SEIA and GTM’s "U.S. Solar Market Insight Report" states that this quarterly capacity added is 69% greater than in 2010 and 17% greater than the first quarter of 2011.
"The second quarter data illustrates that the U.S. solar industry continues to be one of the fastest growing in America," said SEIA President and CEO Rhone Resch.
"More than 100,000 Americans are employed in solar, twice as many as in 2009. They work at more than 5,000 companies – the vast majority being small businesses – across all 50 states."
Utility, commercial markets grow as residential slips
The report states that the utility and commercial market segments grew 37% and 22% respectively in the second quarter of 2011. However, the residential PV market declined 6%, the second consecutive quarter of declines.
SEIA and GTM also states that despite a decline in PV module prices, system prices remained relatively flat from the first to second quarter of 2011, with national average installed prices decreasing slightly to USD 5.20 per watt, driven by declines in commercial and utility PV.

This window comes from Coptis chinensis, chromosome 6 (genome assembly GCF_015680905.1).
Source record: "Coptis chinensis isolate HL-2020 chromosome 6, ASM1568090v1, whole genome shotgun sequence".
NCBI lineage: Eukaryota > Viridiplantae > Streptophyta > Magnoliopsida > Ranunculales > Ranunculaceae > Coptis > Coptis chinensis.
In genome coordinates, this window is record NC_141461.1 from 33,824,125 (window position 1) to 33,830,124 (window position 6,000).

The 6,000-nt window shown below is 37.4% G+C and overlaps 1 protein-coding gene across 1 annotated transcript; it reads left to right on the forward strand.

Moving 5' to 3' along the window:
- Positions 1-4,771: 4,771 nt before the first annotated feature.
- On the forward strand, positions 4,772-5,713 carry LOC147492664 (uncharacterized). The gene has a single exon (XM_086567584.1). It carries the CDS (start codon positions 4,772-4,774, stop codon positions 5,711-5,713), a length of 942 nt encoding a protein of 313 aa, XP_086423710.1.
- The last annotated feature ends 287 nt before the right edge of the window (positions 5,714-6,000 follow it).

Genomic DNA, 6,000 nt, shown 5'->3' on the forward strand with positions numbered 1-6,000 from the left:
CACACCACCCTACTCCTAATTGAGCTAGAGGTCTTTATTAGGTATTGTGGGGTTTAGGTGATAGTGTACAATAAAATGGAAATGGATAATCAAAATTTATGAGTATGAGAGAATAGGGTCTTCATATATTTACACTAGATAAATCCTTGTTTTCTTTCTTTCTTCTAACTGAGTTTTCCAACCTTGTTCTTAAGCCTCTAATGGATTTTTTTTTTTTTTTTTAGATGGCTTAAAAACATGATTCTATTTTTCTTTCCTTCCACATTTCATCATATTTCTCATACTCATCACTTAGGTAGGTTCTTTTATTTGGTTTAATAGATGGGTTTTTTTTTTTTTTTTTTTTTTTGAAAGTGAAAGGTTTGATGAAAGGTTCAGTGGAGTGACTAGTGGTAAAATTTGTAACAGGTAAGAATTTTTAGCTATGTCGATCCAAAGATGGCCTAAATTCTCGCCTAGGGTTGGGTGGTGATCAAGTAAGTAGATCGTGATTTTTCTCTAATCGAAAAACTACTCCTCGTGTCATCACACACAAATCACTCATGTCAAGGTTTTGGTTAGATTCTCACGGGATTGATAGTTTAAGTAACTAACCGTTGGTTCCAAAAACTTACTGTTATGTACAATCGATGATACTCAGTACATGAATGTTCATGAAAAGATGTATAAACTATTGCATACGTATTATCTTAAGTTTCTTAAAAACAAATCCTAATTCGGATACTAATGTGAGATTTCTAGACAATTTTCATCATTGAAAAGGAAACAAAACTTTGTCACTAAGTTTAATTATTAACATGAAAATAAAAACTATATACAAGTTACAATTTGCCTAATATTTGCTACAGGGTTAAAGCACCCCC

California market slips to 94 MW in 2Q 2011
In a state-by-state analysis, GTM and SEIA note that the market remains relatively concentrated in a few states.
California and New Jersey have maintained their leading positions, together accounting for more than half the PV installed in the U.S. in 2011, followed by Pennsylvania, Arizona and Colorado.
California’s lead has slipped somewhat, installing only 94 MW in the second quarter compared to 112 MW in the first quarter. Also, for the first time, New Jersey installed more non-residential PV than California.
600 MW of concentrated solar energy, CPV under construction
The report also notes that over 600 MW of concentrating solar thermal power (CSP) and concentrating photovoltaic (CPV) plants are currently under construction in the nation.